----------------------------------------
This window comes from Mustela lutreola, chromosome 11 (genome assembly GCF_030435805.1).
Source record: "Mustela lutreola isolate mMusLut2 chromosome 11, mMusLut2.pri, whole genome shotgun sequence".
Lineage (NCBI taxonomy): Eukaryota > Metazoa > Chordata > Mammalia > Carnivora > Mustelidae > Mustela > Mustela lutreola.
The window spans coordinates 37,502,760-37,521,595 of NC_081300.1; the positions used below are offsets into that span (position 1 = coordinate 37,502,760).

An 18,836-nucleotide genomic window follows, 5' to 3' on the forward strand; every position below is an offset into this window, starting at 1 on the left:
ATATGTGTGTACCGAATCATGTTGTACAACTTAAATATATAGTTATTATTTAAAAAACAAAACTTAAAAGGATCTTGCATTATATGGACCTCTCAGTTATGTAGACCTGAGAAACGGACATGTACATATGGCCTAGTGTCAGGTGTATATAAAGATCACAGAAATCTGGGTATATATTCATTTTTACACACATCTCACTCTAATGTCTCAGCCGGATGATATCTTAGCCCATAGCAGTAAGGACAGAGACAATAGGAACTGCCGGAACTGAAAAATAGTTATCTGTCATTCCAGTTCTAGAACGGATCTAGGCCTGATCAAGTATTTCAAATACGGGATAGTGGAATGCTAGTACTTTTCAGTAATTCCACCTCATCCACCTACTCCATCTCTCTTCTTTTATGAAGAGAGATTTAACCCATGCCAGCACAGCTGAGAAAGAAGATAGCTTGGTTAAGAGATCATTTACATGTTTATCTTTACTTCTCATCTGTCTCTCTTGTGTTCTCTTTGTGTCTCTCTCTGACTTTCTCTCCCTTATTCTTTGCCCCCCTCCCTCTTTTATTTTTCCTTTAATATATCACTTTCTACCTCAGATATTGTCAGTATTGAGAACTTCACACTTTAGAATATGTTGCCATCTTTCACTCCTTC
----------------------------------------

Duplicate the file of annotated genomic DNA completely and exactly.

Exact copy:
This window comes from Mustela lutreola, chromosome 11 (genome assembly GCF_030435805.1).
Source record: "Mustela lutreola isolate mMusLut2 chromosome 11, mMusLut2.pri, whole genome shotgun sequence".
Lineage (NCBI taxonomy): Eukaryota > Metazoa > Chordata > Mammalia > Carnivora > Mustelidae > Mustela > Mustela lutreola.
The window spans coordinates 37,502,760-37,521,595 of NC_081300.1; the positions used below are offsets into that span (position 1 = coordinate 37,502,760).

An 18,836-nucleotide genomic window follows, 5' to 3' on the forward strand; every position below is an offset into this window, starting at 1 on the left:
ATATGTGTGTACCGAATCATGTTGTACAACTTAAATATATAGTTATTATTTAAAAAACAAAACTTAAAAGGATCTTGCATTATATGGACCTCTCAGTTATGTAGACCTGAGAAACGGACATGTACATATGGCCTAGTGTCAGGTGTATATAAAGATCACAGAAATCTGGGTATATATTCATTTTTACACACATCTCACTCTAATGTCTCAGCCGGATGATATCTTAGCCCATAGCAGTAAGGACAGAGACAATAGGAACTGCCGGAACTGAAAAATAGTTATCTGTCATTCCAGTTCTAGAACGGATCTAGGCCTGATCAAGTATTTCAAATACGGGATAGTGGAATGCTAGTACTTTTCAGTAATTCCACCTCATCCACCTACTCCATCTCTCTTCTTTTATGAAGAGAGATTTAACCCATGCCAGCACAGCTGAGAAAGAAGATAGCTTGGTTAAGAGATCATTTACATGTTTATCTTTACTTCTCATCTGTCTCTCTTGTGTTCTCTTTGTGTCTCTCTCTGACTTTCTCTCCCTTATTCTTTGCCCCCCTCCCTCTTTTATTTTTCCTTTAATATATCACTTTCTACCTCAGATATTGTCAGTATTGAGAACTTCACACTTTAGAATATGTTGCCATCTTTCACTCCTTC